Gov sees opportunity to keep young talent of Mich. colleges home

Daniel Howes| The Detroit News

Detroit — Buy Michigan soon could get a whole new meaning.

In hopes of replicating the success of a two-year-old program encouraging Michigan companies to buy goods and services from Michigan suppliers, the state’s economic development agency is in the early stages of devising a parallel effort to match college graduates with job openings in companies across the state — including the estimated 60,000 vacancies going unfulfilled.

“We know it’s important for us … to get these young people before prospective employers,” Mike Finney, CEO of the Michigan Economic Development Corp., said Monday at Gov. Rick Snyder’s 2013 Economic Summit in Cobo Center here. “We’re starting to scale that up. We’ve got to start facilitating the connectedness to make these things happen.”

The effort, based on a pilot program that aims to connect qualified technical school graduates with open jobs, is an extension of the governor’s efforts to boost job creation, lower an unemployment rate hovering around 9 percent and encourage the state’s business community to take a leading role in spurring economic growth.

“There are three ‘Cs’ that are critically important,” Snyder said in his opener to the two-day conference. “Collaboration is about working with the private sector to say ‘what are your needs today and tomorrow?’ The second ‘C’ is about creating talent … (and) giving people the tools to be successful. Finally, connecting those tools.”

In an interview, the governor said economic development is about more than extending “tax credits. It’s about people helping people.” And the traditional system for matching the supply of talent to demand in the private sector “is broken, and it’s not just broken in Michigan. It’s broken nationally.”

In that, the relentlessly positive Snyder sees opportunity. There’s opportunity to keep graduates of Michigan’s colleges and universities at home; opportunity to attract talent from other states if Michigan can develop a program to connect talent to employment; and opportunity to leverage the promise of a recovering economy.

Still, challenges lie ahead. A new report by Business Leaders for Michigan, expected to be released this week, concludes Michigan is producing the talent “with the right education,” but too many of the state’s would-be employees do not possess the skills that prospective employers say they need in today’s economy.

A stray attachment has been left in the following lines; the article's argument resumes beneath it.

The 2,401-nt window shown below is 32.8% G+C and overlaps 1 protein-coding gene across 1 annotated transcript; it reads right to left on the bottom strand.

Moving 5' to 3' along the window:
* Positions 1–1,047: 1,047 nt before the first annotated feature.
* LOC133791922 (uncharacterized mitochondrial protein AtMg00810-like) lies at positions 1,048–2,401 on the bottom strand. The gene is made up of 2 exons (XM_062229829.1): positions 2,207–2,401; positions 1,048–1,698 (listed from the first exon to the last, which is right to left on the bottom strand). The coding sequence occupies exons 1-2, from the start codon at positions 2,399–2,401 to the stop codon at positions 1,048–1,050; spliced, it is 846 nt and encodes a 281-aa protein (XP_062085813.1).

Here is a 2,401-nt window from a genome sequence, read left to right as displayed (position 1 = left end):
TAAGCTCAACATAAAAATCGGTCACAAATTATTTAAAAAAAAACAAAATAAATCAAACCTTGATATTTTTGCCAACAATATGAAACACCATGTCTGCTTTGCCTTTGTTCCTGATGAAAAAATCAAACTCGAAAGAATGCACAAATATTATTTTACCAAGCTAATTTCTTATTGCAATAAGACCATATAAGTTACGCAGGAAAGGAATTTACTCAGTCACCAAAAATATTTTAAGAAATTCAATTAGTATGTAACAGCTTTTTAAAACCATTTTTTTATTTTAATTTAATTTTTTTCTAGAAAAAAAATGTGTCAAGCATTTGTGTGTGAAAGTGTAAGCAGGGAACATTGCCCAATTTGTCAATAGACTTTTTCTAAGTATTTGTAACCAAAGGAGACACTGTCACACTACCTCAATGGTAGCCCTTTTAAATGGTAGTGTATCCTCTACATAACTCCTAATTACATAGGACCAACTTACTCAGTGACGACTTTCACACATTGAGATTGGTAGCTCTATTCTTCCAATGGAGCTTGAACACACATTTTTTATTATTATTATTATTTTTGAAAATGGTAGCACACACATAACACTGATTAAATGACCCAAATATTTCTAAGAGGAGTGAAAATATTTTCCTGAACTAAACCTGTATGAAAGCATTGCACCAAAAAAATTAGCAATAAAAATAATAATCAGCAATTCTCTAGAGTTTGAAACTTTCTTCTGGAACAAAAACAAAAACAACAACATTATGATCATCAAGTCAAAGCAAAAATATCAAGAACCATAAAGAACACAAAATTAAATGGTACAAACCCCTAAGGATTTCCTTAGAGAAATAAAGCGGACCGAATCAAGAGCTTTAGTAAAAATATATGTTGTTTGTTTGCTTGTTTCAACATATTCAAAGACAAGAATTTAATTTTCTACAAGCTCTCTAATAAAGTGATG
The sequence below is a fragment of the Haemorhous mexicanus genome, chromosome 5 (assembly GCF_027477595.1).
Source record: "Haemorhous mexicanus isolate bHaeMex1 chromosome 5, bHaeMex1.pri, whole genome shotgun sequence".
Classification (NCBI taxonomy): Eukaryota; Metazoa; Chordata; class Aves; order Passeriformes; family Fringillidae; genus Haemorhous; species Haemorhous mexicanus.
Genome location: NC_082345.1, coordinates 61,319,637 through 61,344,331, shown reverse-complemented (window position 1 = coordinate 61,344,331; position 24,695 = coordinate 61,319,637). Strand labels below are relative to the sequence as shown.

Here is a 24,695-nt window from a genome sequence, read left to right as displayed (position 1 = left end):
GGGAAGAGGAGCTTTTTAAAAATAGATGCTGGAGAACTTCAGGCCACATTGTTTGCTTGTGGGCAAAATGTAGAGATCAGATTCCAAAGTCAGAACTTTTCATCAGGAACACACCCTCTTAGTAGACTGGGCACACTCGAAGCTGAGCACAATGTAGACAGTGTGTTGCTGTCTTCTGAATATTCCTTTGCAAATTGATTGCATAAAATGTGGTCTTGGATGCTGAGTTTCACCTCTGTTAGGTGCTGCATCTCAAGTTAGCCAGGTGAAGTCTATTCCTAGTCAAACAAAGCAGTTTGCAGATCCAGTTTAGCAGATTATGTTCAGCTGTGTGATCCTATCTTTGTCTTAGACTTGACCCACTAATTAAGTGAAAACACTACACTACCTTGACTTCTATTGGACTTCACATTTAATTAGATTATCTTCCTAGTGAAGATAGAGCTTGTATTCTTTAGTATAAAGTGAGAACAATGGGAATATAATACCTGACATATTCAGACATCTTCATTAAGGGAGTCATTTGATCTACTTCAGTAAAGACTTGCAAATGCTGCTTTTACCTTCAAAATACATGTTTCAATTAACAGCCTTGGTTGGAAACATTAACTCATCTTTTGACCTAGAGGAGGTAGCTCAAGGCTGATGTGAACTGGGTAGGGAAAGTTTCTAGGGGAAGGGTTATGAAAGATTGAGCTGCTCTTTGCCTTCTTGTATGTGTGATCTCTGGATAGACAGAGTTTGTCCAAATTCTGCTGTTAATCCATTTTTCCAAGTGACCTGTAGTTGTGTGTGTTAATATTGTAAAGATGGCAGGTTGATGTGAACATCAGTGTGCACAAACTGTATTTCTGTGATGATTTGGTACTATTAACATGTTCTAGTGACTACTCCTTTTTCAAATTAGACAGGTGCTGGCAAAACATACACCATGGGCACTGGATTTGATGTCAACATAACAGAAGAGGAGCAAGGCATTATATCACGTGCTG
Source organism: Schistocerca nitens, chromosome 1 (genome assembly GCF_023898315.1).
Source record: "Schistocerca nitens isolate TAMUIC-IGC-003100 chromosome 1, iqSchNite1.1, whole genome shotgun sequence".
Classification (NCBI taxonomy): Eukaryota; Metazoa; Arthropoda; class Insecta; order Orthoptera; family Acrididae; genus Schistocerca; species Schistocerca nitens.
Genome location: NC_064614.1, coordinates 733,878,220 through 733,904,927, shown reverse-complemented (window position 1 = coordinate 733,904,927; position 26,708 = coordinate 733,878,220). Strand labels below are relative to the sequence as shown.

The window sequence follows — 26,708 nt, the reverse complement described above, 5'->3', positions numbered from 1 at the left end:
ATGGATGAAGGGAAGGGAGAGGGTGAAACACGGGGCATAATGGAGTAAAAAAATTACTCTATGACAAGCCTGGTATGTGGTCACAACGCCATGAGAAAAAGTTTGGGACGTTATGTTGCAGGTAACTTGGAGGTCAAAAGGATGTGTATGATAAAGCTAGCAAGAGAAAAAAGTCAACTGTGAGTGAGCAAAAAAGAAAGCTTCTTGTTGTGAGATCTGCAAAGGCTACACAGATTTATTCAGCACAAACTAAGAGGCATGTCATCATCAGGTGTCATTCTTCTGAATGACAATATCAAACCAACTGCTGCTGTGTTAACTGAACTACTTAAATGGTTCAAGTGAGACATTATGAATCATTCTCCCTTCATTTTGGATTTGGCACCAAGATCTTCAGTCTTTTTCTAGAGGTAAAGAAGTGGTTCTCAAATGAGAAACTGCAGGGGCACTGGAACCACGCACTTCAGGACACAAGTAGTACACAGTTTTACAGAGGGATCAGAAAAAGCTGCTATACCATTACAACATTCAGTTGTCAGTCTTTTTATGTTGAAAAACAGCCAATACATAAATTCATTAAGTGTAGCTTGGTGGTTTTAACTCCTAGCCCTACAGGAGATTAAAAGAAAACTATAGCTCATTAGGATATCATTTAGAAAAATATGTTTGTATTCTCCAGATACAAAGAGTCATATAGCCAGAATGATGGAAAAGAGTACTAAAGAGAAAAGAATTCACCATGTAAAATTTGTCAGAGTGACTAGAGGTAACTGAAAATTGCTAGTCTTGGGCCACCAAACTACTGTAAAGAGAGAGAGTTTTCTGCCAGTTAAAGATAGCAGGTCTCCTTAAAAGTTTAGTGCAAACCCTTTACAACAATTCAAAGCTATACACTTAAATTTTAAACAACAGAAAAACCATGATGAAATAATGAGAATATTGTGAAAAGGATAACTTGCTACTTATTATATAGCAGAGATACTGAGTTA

The report, issued by the state’s leading CEO roundtable, also concludes that Michigan’s slow population growth and comparatively low educational attainment likely will not keep pace over the longer term with the changing demands of employers or the transition to a knowledge economy expected to require higher education levels.

Michigan is at an inflection point. A re-engineered auto industry, a recovering state economy, rationalized budget and tax policy in Lansing, private reinvestment in Detroit and an imminent financial restructuring of Detroit’s disastrous balance sheet are combining into a virtuous circle that is poised to change the narrative about Michigan and its largest city — here and outside the state.

“The southeast Michigan region is by far the fastest growing region in our company,” said Jim Dunlap, the Grand Rapids-based senior executive vice president of Huntington Bank. The bank recently signed an agreement to open branches in 99 Meijer Inc. stores over the next 10 years, a move that would rank the Columbus, Ohio-based bank number two in Michigan.

The vibe is changing. Four years after two of Detroit’s three automakers began preparing for bankruptcy, a growing chunk of the state’s private sector and political leadership in Lansing is coalescing around an unofficial Grand Bargain that should be increasingly clear.

The deal, to anyone paying attention? Business will look to invest and expand in the state and its largest city, Detroit, if Lansing keeps doing what it can to improve the business environment and the state’s competitiveness.

“When those things intersect,” Dunlap said, “you’ve got a magic ability to move progress and go forward. Credibility should always be tipped toward those who have the most to gain — and to lose.”

The same thing could be said about something as simple as devising what Snyder calls “Pure Michigan Talent Connect,” a clearinghouse that aims to match job openings across the state with young people coming out of the state’s colleges, universities and technical schools.

Credibility inures to those willing to step out, to adapt to the way things are — not the way they want them to be, to understand that the past has passed and that using a few levers of government to bolster private employment can be a good thing whose time has come.

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